In this audio slideshow, an ecologist from the University of Florida describes the radiocarbon dating technique that scientists use to determine the amount of carbon within the permafrost of the Arctic tundra. Understanding the rate of carbon released as permafrost thaws is necessary to understand how this positive feedback mechanism is contributing to climate change that may further increase global surface temperatures.

This animation depicts global surface warming as simulated by NCAR's Community Climate System Model (CCSM) Version 3. It shows the temperature anomalies relative to the end of the 19th century, both over the entire globe and as a global average. The model shows the temporary cooling effects during 5 major volcanic eruptions and estimates future temperature trends based on different amounts of greenhouse gas emissions.

This interactive lets students determine the extent of average temperature change both in their community and anywhere else in the world, relative to average temperatures for the three decades between 1951 and 1980.

This is a video overview of the history of climate science, with the goal of debunking the idea that in the 1970s, climate scientists were predicting global cooling.

In this interactive simulation, students can explore global CO2 emissions displayed by different continents/countries and plotted based on the GDP. A map view is also accessible.

This interactive/applet allows the user to explore the potential increase in carbon emissions over the next 50 years, subject to modifications made by the user in various technologies that impact carbon output. Part of the Visualizing and Understanding the Science of Climate Change module.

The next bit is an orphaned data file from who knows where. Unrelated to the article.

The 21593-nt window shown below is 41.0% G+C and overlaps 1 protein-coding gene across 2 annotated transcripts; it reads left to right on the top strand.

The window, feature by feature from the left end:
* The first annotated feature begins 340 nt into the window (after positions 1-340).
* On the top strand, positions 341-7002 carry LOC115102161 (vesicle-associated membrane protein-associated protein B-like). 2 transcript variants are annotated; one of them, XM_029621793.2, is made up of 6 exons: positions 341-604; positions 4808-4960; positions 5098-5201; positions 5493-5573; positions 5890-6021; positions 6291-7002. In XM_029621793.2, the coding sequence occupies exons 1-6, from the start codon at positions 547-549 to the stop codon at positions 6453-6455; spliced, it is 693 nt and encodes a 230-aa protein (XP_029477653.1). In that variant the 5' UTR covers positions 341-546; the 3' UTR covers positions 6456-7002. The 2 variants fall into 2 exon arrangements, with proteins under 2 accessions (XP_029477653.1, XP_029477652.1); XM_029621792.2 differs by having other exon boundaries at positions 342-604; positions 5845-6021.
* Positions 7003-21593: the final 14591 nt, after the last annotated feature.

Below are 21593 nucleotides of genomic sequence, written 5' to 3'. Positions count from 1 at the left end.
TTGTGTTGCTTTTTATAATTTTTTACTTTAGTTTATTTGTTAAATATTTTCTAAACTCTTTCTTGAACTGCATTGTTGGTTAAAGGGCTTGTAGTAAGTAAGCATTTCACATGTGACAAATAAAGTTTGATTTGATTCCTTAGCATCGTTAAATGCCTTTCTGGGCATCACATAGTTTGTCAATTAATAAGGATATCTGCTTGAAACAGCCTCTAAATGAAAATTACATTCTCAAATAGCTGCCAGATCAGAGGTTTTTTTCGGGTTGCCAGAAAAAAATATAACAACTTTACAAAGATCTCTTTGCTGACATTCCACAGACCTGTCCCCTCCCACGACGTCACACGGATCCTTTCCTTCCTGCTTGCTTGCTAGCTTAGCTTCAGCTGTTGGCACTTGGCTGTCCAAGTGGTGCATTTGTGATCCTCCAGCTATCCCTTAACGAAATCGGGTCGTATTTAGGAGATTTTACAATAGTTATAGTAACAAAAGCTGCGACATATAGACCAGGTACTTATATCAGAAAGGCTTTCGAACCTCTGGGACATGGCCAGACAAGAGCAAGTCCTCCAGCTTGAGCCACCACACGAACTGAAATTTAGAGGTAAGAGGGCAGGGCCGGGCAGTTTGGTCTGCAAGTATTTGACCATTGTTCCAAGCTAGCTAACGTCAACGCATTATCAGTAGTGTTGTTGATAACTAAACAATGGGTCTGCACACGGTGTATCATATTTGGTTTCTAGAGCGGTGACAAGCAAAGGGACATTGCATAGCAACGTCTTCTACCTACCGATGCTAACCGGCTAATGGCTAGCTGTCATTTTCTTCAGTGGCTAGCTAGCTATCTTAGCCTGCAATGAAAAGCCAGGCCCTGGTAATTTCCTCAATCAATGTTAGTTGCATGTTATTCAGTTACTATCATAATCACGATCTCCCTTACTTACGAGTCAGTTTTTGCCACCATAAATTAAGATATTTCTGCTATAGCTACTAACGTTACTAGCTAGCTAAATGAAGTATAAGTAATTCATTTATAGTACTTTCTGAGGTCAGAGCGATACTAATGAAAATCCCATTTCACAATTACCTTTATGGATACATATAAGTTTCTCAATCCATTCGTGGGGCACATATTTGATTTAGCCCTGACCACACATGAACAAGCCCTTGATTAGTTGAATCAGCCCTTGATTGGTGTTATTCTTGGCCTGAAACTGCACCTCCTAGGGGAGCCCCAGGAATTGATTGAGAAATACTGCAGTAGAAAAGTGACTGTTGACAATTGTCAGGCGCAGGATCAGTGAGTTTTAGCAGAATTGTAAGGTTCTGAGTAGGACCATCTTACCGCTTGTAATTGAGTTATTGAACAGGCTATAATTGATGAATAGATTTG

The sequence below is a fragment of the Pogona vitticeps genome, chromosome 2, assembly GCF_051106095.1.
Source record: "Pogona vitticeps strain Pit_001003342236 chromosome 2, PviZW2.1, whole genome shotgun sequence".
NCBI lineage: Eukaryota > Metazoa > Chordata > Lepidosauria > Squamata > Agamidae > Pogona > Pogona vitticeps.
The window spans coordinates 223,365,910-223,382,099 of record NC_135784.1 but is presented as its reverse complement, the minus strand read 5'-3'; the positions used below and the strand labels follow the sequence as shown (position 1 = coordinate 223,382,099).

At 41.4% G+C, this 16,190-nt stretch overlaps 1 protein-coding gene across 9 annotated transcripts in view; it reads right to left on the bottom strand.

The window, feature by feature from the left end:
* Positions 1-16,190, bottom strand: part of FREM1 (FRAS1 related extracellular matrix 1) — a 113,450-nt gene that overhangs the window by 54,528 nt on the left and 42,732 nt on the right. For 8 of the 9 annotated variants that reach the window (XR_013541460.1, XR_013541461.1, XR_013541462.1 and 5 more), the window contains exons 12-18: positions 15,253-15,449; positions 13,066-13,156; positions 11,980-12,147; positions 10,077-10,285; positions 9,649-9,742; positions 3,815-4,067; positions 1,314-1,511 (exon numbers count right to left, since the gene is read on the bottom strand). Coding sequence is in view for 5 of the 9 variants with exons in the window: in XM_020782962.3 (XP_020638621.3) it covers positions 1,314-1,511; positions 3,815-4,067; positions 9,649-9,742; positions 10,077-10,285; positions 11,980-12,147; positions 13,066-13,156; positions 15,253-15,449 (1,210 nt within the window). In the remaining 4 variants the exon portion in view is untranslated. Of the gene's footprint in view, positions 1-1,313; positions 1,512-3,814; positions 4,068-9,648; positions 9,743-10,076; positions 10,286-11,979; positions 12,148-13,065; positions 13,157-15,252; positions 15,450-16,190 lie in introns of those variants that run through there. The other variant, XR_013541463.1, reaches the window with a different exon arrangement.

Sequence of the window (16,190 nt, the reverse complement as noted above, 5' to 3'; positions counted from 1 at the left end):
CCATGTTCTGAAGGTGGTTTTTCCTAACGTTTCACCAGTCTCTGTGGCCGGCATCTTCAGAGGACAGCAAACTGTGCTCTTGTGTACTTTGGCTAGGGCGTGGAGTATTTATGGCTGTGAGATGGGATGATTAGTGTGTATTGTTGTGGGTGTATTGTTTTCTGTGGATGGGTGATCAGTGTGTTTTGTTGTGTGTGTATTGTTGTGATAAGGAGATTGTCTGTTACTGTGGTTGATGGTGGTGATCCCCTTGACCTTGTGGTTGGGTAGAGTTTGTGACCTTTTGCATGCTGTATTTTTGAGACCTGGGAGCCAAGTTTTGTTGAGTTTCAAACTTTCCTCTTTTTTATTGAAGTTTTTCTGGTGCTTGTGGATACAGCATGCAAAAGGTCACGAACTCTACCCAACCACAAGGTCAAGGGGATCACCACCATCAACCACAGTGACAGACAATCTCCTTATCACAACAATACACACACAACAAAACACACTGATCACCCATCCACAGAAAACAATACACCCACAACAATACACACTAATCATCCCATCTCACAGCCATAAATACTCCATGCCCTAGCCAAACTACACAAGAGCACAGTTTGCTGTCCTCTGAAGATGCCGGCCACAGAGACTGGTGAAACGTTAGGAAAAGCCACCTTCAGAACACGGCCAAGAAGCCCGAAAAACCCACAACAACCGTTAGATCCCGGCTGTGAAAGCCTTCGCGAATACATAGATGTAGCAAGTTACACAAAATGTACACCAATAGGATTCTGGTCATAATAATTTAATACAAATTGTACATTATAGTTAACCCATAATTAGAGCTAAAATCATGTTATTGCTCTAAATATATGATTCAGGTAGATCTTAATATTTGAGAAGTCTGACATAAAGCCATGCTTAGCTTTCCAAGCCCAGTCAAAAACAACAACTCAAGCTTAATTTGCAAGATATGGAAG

This video provides an overview of how computer models work. It explains the process of data assimilation, which is necessary to ensure that models are tied to reality. The video includes a discussion of weather models using the Goddard Earth Observing System (GEOS-5) model and climate models using the MERRA (Modern Era Retrospective Analysis for Research and Applications) technique.

This animated visualization was created for the planetarium film 'Dynamic Earth'. It illustrates the trail of energy that flows from atmospheric wind currents to ocean currents.

This video explores what scientists know about how changes in global climate and increasing temperatures affect different extreme weather events.

This visualization is a map showing the global Climate Demography Vulnerability Index (CDVI) - areas of human population with the highest vulnerability to the impacts of climate change.